‘The Lodge’ is further proof that filmmakers aren’t dodging stories about mental illness (Movie review)


hen “Glass” came out about a year ago, it seemed like the last gasp of an era: No way would filmmakers continue to portray people with mental illness as villains after this. It’s not awfully PC, as a George Clooney-vintage Batman might say. But, speaking of Batman’s world, we got “Joker” later in the year. Love it or hate it, that film got people asking: Is the Joker bad because of his mental illness, or is he bad because he doesn’t have access to his medications? Is his behavior his fault or society’s fault?

“The Lodge,” now available on Hulu, places such questions against a low-key horror backdrop, while adding a dollop of old-time religion. Regardless of how mainstream cinema approaches psychological problems in coming years, we know the horror genre – at least the kind that skips theaters and sneaks onto streaming services – will always come through.

Regardless of how mainstream cinema approaches psychological problems in coming years, we know the horror genre – at least the kind that skips theaters and sneaks onto streaming services – will always come through.

An English film from the Austrian writer-director duo of Severin Fiala and Veronika Franz, “The Lodge” is not afraid to show that religion can be scary. But before it gets there, it effectively gives us enough different themes to chew on that we don’t know what its final statement will be.

A creepy wooden lodge and a northern New England snowstorm – Canada is the stand-in — give a strong sense of place. However, aside from one flinch-worthy use of hiding a person in shadow, this isn’t scary so much as it’s creepy. It’s about internal more than external horror. Ironically, because of that storm, everyone is stuck inside.

Riley Keough (“Under the Silver Lake”), who has made a nice career out of small roles in big films and big roles in small films like this one, is magnetic as Grace. She’s sympathetic, but we’d also want to keep 6 feet away from her even if we hadn’t heard of social distancing. Also off-kilter enough to make us wary is “Knives Out’s” Jaeden Martell as teenager Aidan, Grace’s stepson-to-be. And his kid sister Mia (Lia McHugh) seems unhealthily obsessed with her doll, which is an avatar for her deceased mother among her playhouse.

“The Lodge” ultimately makes a strong statement about the potential link between mental troubles and religion. I recommend it for people who enjoy this subset of horror, but I can’t speak further without issuing a SPOILER WARNING.

Grace is introduced to us as the girlfriend of Richard (Richard Armitage), who is technically a widower after his wife, Laura (Alicia Silverstone – nice to see her again), commits suicide. But they were in the process of divorcing, and Richard and Grace are working toward marriage. Aidan and Mia do not embrace this new member of the family.

So “The Lodge” is a little like “Hereditary” in that we go deep into a messed-up family that has shattered love at its core. But that’s a thematic red herring, because we soon learn Grace’s backstory: As a child, she was the lone survivor of a religious cult’s suicide ritual.

When one considers that Laura committed suicide, and that Richard is writing a book about the cult – which is how he met Grace – viewers’ brains go to all this peripheral weirdness. What’s more, Aidan spies on Grace while she’s showering (“Hormones,” he says by way of apology), but she also doesn’t lock the door and isn’t all that shook up by it.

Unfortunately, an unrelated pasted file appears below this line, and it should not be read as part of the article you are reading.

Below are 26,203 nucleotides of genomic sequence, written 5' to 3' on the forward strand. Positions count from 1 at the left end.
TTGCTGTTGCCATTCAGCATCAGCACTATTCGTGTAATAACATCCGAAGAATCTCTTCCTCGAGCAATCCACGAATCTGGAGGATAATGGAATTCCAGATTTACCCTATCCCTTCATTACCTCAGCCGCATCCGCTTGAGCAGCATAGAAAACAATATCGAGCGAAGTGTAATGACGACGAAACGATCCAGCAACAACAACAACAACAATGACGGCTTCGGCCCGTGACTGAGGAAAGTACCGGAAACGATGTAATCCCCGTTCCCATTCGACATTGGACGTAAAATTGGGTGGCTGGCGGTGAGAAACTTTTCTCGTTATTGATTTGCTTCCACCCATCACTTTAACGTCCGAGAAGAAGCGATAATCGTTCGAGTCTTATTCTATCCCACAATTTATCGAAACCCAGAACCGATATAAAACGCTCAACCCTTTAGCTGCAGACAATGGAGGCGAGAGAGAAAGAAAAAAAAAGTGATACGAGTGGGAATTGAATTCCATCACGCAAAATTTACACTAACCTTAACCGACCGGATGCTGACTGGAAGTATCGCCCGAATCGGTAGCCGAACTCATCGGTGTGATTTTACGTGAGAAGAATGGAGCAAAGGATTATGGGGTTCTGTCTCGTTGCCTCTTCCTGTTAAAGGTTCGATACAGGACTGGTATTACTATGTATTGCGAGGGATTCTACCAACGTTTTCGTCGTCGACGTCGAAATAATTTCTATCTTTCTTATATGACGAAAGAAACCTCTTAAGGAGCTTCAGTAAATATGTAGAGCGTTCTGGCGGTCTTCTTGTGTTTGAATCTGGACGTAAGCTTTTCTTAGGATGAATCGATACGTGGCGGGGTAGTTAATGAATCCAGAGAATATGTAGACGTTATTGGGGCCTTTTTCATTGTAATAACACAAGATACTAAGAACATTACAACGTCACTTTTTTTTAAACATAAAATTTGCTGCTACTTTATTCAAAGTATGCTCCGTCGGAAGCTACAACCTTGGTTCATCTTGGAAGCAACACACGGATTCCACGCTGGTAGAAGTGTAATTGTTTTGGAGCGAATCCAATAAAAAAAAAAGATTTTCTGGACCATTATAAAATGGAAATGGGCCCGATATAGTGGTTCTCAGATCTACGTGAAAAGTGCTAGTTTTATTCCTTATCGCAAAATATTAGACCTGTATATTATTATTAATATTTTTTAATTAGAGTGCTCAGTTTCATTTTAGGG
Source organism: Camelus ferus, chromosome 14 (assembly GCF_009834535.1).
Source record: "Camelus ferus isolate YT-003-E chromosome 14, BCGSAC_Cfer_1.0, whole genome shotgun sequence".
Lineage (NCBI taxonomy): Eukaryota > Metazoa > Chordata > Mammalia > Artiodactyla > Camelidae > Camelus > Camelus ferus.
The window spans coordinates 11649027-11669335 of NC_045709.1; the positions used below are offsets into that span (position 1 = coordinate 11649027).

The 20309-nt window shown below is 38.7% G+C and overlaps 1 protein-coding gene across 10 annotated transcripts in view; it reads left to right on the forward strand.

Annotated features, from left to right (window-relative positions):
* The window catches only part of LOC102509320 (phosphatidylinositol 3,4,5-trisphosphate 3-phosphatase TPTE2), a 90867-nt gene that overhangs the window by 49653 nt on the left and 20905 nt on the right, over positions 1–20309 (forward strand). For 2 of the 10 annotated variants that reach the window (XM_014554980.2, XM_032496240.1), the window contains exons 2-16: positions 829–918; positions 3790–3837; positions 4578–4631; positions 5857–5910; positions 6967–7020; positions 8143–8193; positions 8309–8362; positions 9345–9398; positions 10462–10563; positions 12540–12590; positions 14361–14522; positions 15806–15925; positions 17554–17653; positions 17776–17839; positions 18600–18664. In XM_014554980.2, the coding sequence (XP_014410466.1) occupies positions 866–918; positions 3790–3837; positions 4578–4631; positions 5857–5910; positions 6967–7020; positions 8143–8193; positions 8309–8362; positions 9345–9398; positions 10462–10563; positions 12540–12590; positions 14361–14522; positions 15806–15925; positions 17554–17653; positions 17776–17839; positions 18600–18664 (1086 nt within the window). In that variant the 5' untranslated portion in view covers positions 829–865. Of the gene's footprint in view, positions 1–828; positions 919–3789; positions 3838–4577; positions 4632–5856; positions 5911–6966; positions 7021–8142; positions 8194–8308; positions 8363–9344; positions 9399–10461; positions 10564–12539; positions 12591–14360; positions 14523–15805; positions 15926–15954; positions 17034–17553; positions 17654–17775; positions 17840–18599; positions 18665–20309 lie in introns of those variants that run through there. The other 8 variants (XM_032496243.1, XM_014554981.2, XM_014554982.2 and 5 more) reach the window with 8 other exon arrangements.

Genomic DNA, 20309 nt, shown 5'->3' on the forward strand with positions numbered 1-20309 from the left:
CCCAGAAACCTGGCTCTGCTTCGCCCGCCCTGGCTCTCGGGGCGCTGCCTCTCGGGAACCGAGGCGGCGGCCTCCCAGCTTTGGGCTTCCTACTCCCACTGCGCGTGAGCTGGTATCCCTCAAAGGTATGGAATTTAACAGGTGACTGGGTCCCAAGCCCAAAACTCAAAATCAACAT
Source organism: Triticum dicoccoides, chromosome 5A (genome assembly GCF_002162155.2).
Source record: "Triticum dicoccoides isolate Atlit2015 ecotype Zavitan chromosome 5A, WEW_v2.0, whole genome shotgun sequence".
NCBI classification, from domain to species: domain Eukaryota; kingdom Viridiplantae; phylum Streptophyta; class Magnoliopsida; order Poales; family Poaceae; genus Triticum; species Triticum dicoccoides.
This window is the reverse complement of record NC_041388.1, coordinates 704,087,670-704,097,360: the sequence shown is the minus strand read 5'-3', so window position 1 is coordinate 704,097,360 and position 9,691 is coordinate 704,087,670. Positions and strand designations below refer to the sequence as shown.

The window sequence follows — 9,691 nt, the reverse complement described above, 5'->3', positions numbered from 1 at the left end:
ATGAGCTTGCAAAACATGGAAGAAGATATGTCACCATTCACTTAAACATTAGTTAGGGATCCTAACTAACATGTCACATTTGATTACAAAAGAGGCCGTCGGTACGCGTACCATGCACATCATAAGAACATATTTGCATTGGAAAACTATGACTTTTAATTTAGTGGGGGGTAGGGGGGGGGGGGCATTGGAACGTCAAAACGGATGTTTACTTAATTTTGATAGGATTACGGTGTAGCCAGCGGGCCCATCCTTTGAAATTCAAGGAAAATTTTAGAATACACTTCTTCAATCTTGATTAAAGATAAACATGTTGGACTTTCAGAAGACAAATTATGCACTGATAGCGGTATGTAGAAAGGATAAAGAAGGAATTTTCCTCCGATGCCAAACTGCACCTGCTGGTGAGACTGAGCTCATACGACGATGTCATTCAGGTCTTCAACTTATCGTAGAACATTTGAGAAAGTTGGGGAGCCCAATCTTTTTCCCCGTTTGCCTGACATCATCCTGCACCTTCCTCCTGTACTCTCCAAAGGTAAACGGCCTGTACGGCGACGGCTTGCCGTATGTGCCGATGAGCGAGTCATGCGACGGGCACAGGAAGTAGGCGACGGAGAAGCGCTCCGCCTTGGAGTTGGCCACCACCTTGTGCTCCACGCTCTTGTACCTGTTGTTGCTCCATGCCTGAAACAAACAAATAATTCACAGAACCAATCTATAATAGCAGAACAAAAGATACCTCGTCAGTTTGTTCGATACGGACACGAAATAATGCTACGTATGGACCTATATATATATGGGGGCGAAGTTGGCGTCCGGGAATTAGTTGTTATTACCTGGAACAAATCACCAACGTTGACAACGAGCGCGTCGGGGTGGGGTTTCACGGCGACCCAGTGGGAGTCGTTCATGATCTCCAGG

And we can’t even trust Richard, the de facto audience surrogate in the sense that he behaves the most normally. I’m no expert on human psychology – unlike Richard, who is supposed to be, I think – but I know it’s a bad idea to leave your grieving kids with your girlfriend at a remote lodge while you go back to town for a couple days. Especially when they blame her for their mom’s death. Furthermore, if you are going to this place when a winter storm might hit, you should be more prepared.

A viewer can sympathize with everyone and also expect any of them to emerge as the nutso villain. “The Lodge” gets you thinking about possible twists to go along with that early surprise of Laura’s suicide. And it does deliver one more biggie. I was totally immersed in the “Lost”-ian idea of purgatory when we learn that Aidan and Mia have tricked Grace. They are not dead from smoke poisoning; the children simply moved all their stuff – including Grace’s essential pills – into a secret storeroom in order to stage an empty purgatory-scape for Grace.

By the time of this twist we’re somewhat in Grace’s mind. But if “The Lodge” is trying to make the viewer complicit with the villain (something “Joker” achieves, in my opinion), it doesn’t quite pull it off. We can snap back from the shock of the kids’ cruel trick, whereas Grace can’t. The kids learn a harsh lesson about taking pills away from a mentally unstable person.

Additionally, “The Lodge” makes a strong statement that religion can destroy someone’s mind. The filmmakers leave themselves wiggle room so they can say this is about a suicide cult and an individual person – not about all religions and all religious people. That said, “The Lodge” links religion and mental illness without telling us whether the chicken or egg came first, and that’s striking stuff regardless of how you feel about it.

Fiala and Franz might make great films someday, but I think “The Lodge” is a smidgen short. It’s stylish enough to mostly cover it up, but I noticed the magic trick’s workings: It gives us lots of possible directions so that the actual direction will be surprising. The misdirection patches over a story that’s not new – and past a certain point, it’s not even surprising. Still, as a sneaky slice of streaming horror on a service you’re already paying for, it’s well worth checking out.

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